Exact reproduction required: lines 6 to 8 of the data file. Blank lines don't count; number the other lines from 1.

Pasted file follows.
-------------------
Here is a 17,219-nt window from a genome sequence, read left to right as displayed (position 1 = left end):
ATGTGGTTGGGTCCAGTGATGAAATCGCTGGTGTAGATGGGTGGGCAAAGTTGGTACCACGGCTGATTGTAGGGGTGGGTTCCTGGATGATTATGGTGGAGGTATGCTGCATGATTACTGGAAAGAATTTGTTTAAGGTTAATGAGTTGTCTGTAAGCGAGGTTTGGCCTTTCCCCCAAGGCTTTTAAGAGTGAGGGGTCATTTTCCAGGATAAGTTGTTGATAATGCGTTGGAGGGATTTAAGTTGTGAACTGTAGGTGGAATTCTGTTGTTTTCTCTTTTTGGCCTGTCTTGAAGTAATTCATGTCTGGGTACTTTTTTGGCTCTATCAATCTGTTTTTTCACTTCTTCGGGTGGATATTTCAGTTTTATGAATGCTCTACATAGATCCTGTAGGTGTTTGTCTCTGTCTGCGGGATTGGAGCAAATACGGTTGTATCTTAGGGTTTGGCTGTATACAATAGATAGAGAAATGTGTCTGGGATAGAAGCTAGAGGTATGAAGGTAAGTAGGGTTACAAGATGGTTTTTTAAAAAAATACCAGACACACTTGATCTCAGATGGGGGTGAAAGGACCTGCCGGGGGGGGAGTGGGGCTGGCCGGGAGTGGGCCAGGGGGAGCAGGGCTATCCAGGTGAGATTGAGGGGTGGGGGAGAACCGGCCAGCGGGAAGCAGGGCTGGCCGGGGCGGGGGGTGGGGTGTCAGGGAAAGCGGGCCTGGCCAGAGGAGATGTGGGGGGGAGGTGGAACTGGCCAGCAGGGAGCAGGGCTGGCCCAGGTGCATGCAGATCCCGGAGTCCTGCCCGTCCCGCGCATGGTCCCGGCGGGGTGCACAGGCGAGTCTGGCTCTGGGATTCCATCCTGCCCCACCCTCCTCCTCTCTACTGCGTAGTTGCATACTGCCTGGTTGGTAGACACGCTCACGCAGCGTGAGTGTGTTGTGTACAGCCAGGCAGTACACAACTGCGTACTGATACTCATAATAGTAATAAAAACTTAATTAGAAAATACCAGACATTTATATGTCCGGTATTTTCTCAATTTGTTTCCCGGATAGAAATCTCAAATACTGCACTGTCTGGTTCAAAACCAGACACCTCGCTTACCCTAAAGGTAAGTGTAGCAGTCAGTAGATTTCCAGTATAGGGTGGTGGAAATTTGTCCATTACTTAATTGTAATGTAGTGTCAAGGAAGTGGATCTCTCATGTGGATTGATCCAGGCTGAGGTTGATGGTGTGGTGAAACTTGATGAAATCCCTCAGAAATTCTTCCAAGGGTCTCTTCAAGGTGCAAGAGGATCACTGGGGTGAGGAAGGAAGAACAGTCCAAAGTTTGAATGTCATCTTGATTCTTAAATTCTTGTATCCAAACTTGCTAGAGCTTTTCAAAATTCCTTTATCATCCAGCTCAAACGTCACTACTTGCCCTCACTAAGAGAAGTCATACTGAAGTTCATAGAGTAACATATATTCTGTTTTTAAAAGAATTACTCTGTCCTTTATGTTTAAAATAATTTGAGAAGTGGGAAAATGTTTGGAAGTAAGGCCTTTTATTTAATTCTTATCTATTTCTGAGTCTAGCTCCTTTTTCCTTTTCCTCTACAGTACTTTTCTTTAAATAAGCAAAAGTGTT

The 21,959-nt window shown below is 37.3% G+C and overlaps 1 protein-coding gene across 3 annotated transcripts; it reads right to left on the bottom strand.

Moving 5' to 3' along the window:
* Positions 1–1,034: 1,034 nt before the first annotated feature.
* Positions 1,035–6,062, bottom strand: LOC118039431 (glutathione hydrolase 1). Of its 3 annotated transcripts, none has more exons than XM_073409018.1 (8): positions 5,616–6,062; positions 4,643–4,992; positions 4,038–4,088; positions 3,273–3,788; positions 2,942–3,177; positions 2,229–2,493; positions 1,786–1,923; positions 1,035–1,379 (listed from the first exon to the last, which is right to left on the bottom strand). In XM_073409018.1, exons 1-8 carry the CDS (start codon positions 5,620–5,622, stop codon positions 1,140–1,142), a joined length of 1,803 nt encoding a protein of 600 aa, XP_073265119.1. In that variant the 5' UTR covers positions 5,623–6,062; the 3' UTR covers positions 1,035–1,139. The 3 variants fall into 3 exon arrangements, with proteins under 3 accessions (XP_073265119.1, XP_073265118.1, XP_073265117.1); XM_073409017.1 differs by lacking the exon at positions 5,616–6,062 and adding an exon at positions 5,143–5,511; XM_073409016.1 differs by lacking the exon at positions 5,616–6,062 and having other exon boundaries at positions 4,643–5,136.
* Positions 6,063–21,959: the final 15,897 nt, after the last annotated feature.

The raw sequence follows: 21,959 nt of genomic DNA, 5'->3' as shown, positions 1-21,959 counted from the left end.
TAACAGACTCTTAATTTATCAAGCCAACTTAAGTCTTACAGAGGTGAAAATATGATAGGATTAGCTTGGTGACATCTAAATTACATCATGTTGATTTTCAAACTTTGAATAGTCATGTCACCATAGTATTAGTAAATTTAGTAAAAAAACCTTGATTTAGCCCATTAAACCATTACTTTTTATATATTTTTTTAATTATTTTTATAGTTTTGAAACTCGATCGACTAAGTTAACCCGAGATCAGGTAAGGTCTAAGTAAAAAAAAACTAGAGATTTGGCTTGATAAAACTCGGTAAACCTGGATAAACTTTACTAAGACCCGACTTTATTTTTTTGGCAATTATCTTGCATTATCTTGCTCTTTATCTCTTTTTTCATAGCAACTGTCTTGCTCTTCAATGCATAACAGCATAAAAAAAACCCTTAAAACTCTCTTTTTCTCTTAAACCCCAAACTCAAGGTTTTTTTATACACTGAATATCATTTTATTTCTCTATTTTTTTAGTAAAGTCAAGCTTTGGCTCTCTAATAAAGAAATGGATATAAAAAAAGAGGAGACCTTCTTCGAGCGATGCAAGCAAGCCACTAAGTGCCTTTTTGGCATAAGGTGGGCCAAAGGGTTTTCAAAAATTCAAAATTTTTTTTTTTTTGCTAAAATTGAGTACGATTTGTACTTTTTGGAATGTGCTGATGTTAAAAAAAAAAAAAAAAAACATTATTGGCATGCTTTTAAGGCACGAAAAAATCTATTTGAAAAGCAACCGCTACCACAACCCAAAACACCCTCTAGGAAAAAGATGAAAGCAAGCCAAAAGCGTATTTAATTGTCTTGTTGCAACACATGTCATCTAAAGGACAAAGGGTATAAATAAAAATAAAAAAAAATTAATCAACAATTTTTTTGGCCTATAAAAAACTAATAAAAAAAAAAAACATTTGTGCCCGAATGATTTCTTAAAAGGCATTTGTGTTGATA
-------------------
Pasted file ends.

* Positions 1,035–6,062, bottom strand: LOC118039431 (glutathione hydrolase 1). Of its 3 annotated transcripts, none has more exons than XM_073409018.1 (8): positions 5,616–6,062; positions 4,643–4,992; positions 4,038–4,088; positions 3,273–3,788; positions 2,942–3,177; positions 2,229–2,493; positions 1,786–1,923; positions 1,035–1,379 (listed from the first exon to the last, which is right to left on the bottom strand). In XM_073409018.1, exons 1-8 carry the CDS (start codon positions 5,620–5,622, stop codon positions 1,140–1,142), a joined length of 1,803 nt encoding a protein of 600 aa, XP_073265119.1. In that variant the 5' UTR covers positions 5,623–6,062; the 3' UTR covers positions 1,035–1,139. The 3 variants fall into 3 exon arrangements, with proteins under 3 accessions (XP_073265119.1, XP_073265118.1, XP_073265117.1); XM_073409017.1 differs by lacking the exon at positions 5,616–6,062 and adding an exon at positions 5,143–5,511; XM_073409016.1 differs by lacking the exon at positions 5,616–6,062 and having other exon boundaries at positions 4,643–5,136.
* Positions 6,063–21,959: the final 15,897 nt, after the last annotated feature.

The raw sequence follows: 21,959 nt of genomic DNA, 5'->3' as shown, positions 1-21,959 counted from the left end.